Pick your romances wisely, and beware the heat of merger-and-buyout fever that can fade in a flash.
So much boiling
ahead of a long-rumored buyout resulted in the stock tanking 1 13/16 to 32 9/16 Wednesday when the actual
deal was announced. March 35 call options, the logical play for speculators expecting a deal, shed 2 3/4 ($275) to 1 ($100) as a result. So much for the joy of options, huh?
Still, on a day when deals were everywhere, there were hints in some companies' options that could have given some investors clues on the deals more likely to happen.
Take a look at the call options in
. The gaming company Wednesday got an unsolicited $17-a-share
, and Mirage stock has definitely perked up on the news, 3 1/8 to 14.
But over the next few months, fewer traders seem willing to wager the deal will go through. Take the April 15 call options on Mirage; the owner of this call option holds the right to buy Mirage stock at 15 in April. They were trading up 13/16 ($81.25) to 1 1/16 ($106.25), a big move, but if the deal gets done at 17, there would be a $2-a-share premium. In essence, they're dirt cheap.
"Those April 15 calls are just not being priced out as much as they should," said Michelle Skupp with
options trading firm in New York, adding that the price offers a big hint that buyers of these options aren't willing to pay up in full for a bet the deal will go through.
They likely understand that Mirage's flamboyant chief
"is not likely to want to sell," Skupp adds. In the current, or front-month, options, the most active are the March 10 calls, up 2 13/16 ($281.25) to 4 7/8 ($487.50) at midday.
Skupp outlined a short list of call-buying she's been watching:
, all "discount value names, with high yields, that no one seems to want."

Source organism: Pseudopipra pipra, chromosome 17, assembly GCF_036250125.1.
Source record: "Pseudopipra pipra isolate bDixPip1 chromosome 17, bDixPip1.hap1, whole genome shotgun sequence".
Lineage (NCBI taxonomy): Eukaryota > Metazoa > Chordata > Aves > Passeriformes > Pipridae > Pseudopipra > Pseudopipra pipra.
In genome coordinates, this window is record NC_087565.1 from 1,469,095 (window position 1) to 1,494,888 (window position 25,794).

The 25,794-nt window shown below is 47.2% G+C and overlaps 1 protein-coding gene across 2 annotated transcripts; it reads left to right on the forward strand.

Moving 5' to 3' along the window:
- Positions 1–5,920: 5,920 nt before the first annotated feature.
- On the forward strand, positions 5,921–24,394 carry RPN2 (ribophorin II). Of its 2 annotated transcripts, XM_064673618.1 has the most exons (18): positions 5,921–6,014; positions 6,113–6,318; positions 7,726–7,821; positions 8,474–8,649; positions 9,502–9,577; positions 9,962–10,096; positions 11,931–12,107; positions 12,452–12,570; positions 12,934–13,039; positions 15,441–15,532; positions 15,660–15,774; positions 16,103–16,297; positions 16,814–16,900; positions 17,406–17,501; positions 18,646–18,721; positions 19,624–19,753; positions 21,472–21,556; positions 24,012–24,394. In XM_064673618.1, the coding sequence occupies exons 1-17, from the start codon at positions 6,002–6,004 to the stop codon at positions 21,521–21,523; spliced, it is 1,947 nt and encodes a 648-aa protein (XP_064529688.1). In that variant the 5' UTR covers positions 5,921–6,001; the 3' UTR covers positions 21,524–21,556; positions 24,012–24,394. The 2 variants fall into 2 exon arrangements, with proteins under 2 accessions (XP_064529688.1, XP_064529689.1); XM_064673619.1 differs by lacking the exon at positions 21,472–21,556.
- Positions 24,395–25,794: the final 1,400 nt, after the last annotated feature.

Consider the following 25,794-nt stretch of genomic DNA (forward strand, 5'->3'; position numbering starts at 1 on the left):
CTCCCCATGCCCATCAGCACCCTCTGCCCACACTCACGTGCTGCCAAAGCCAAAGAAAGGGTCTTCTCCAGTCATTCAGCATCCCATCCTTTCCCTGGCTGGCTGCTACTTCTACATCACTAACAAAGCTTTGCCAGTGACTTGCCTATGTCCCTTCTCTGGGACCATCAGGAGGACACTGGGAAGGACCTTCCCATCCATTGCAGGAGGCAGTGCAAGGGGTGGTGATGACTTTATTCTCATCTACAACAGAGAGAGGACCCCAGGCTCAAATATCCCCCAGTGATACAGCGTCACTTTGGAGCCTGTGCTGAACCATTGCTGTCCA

On Mirage-MGM, Tom Burnett with
Wall St. Access
feels that in a highly regulated industry, it's easy for an unwilling target like Mirage to throw up roadblocks to a deal. "Wynn could go to the gaming commission, claim it's bad for the industry, bad for the job and tax rolls. Wynn will say 'shove off.'"
Nonetheless, Burnett agreed that "deal flow is breathless right now," and he said there's plenty of premium to be had in M&A in the financial sector.
"I'm shocked at how little activity there's been, particularly with the elimination of
. The high-interest-rate policy has decimated the sector, and good companies have traded even lower because there's been no takeover activity." He pointed to
-- "This is the unsung story. Banks were waiting for Y2K to pass to do any deals; pooling is going away, and there's bound to be some activity," he said. "And I'm not even long these stocks."
And among the most active deal-related options Wednesday were in
, the M&A story of the New Economy. Roughly 10,000 March 50 calls traded for 6 3/4 ($675), up 3 1/2 ($350).
Bullish comments out of
on AOL and
magic on the Internet sector and the stock, which bounced out of its valley, up 5 7/16 to 55 1/16 on word that maybe the marriage to Time Warner wasn't so bad after all. Paul Foster of
predicted Wall Street brokerage houses would rally around AOL and kick the stock back to life.